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What To Do When You Need Help Dealing With Your Disability Insurance Claim
Contact the disability insurance attorneys at Dell & Schaefer today. We work with people every day who are not receiving satisfactory results from their disability insurance companies. We will review your disability policy and let your know immediately if we can assist you. Please review the resolved cases and testimonials section of our site to learn more about how we can help you.
Disability For Blindness And Vision Loss: Brief Background
The terms blindness, legally blind and vision impaired refer to a broad range of conditions ranging from relatively mild limitations to a persons ability to see objects to total blindness. The Social Security Administration defines blindness as central visual acuity of 20/200 or less in the better eye with the use of a correcting lens.
Note the phrase the better eye. In seeking disability for blindness or vision loss, it is not enough to be blind or more than blind in one eye. If you have one eye that works fairly well, you cannot be paid disability benefitsfor blindness alone on that basis, no matter how bad the other eye is.
However, when blindness or visual impairment in a single eye or both eyes is only one of a persons impairments, it can form part of the basis for a successful claim for disability for blindness or vision problems.
You may qualify for Social Security Disability Income or Supplemental Security Income benefits for blindness or vision problems even if your condition does not meet the definition of statutory blindness.
In this blog post, well examine how the Social Security Administrations rules for blindness work.
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Social Security Disability For Vision Loss Or Blindness
Individuals with poor or impaired vision or who are partially, legally, or totally blind may be able to qualify for Social Security Disability benefits for their vision problems. In this article, our experienced Long Beach Workers Compensation attorneys explain who may qualify and how to collect SSDI for eyesight and vision issues.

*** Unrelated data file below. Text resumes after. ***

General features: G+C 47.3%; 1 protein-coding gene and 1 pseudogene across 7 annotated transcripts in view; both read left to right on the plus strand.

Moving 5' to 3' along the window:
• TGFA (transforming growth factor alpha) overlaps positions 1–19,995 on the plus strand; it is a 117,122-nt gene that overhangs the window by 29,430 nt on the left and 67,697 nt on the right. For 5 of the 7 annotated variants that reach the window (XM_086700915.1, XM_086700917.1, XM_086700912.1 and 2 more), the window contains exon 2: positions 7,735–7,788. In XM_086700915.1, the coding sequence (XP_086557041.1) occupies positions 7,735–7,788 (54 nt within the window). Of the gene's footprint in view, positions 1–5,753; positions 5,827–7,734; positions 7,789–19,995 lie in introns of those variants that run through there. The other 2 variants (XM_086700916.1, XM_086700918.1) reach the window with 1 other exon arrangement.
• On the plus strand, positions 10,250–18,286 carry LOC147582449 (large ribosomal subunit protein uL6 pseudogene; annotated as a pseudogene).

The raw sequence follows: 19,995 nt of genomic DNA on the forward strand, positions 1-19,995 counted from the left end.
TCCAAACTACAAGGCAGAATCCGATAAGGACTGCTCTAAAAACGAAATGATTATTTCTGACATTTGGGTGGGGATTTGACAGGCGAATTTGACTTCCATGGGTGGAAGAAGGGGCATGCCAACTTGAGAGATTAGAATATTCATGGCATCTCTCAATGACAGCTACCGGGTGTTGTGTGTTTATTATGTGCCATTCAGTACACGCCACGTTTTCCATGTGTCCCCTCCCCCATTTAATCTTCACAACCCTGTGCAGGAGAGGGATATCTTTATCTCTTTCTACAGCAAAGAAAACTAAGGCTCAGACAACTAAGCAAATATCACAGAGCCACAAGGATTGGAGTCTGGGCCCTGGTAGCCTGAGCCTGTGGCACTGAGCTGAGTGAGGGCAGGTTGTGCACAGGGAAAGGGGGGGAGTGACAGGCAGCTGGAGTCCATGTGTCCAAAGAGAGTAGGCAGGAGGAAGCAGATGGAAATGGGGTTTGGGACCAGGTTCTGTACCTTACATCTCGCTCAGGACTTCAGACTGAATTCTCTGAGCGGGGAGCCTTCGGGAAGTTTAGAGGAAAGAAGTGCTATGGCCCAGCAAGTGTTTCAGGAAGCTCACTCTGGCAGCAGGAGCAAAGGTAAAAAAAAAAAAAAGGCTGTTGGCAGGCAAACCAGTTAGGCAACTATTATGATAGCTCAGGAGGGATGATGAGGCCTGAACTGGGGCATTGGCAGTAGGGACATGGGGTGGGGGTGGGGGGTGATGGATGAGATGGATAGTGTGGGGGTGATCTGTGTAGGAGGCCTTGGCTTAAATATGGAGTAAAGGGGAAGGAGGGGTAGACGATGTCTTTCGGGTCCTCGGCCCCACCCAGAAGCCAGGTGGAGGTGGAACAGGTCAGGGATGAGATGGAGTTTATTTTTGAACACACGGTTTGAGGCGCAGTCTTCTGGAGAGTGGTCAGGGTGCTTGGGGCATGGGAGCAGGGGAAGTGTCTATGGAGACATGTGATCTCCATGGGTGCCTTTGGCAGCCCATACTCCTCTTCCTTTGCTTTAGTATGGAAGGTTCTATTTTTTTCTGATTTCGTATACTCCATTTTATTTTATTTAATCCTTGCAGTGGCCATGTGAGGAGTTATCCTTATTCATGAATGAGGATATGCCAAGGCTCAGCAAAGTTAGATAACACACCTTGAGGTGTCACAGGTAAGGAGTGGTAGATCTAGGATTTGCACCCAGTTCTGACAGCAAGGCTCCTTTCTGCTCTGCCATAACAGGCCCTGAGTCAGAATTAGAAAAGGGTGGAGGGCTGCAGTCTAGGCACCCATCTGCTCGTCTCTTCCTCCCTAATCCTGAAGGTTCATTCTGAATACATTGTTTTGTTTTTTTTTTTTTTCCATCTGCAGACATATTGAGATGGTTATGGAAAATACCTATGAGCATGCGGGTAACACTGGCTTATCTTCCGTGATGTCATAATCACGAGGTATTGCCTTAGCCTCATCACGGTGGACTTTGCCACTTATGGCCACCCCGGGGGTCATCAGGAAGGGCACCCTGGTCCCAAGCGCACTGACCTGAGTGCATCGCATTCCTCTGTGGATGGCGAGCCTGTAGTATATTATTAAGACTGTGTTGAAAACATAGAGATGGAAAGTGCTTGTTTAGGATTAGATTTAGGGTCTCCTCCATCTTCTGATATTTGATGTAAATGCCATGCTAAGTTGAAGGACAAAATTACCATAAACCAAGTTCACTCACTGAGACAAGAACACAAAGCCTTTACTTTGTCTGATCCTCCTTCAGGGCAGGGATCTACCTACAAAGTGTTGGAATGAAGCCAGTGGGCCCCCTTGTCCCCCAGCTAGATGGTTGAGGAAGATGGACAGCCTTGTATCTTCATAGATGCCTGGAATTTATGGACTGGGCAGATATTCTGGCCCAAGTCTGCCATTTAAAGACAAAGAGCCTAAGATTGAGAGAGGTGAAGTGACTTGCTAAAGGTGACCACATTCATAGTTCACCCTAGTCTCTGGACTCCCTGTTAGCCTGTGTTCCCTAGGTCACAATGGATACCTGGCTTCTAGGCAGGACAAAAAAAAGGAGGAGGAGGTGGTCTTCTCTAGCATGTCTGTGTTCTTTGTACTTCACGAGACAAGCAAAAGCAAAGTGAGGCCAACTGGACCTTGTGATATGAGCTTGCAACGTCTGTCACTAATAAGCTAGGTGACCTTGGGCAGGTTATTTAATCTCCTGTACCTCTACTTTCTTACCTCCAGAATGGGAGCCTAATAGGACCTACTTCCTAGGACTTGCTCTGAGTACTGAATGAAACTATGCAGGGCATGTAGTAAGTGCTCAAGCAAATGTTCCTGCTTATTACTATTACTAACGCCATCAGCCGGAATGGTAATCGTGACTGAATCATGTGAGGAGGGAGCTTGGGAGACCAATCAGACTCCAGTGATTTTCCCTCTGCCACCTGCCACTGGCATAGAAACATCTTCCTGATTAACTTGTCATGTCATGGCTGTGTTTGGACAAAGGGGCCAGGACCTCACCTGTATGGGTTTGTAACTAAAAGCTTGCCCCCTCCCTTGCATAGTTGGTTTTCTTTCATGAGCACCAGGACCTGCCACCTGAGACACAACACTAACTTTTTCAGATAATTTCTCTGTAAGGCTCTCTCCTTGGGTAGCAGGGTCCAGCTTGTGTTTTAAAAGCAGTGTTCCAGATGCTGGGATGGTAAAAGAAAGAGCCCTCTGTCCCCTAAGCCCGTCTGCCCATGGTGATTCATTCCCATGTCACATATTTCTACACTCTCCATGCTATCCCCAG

Getting A Doctors Disability Letter
A disability letter from your doctor in support of your disability claim may help increase your chances of having your disability claim approved.
The disability letter should detail your medical history and how your daily life is affected by your condition. In the disability letter, your doctor should detail your medical history and why your doctor thinks you would qualify for disability benefits.
It should discuss your diagnosis, medical tests that confirmed your diagnosis, exam notes that detail how you are affected by the condition, and what you can and cannot do.
While your doctor basically rehashes your medical records, he or she is writing it in a way that is easier to understand and basically summarizes it.
It puts the details in an easier to understand form and, also, makes it more relatable to your condition and your everyday life. Your doctors disability letter will detail your medical issues and how you are affected by the condition or conditions.
It will also give a long-term outlook for your condition as well as the timeframe of the regression or progression of your condition.
It should also indicate the symptoms that you suffer as well as how your daily life is affected by your symptoms. It should also talk about your ability to work and how you are limited.
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The Social Security Administration’s Definition Of Legal Blindness
The SSA defines legal blindness as best corrected visual acuity
of 20/200 or worse in the better eye or a visual field limitation such that the widest diameter of the visual field, in the better eye, is 20 degrees or less.
When you apply for Social Security Disability benefits, the SSA will compare your condition with a listing of conditions known as the Social Security Blue Book. Legal blindness and visual impairments are covered under Section 2.00 of the Blue Book under”Special Senses and Speech.”
Section 2.02 covers loss of visual acuity.
Section 2.03 covers contraction of the visual field.
Section 2.04 covers loss of visual efficiency.
The Blue Book listings appear on the Social Security Administration website, and they include information on which tests are used to measure visual acuity, visual field and visual efficiency.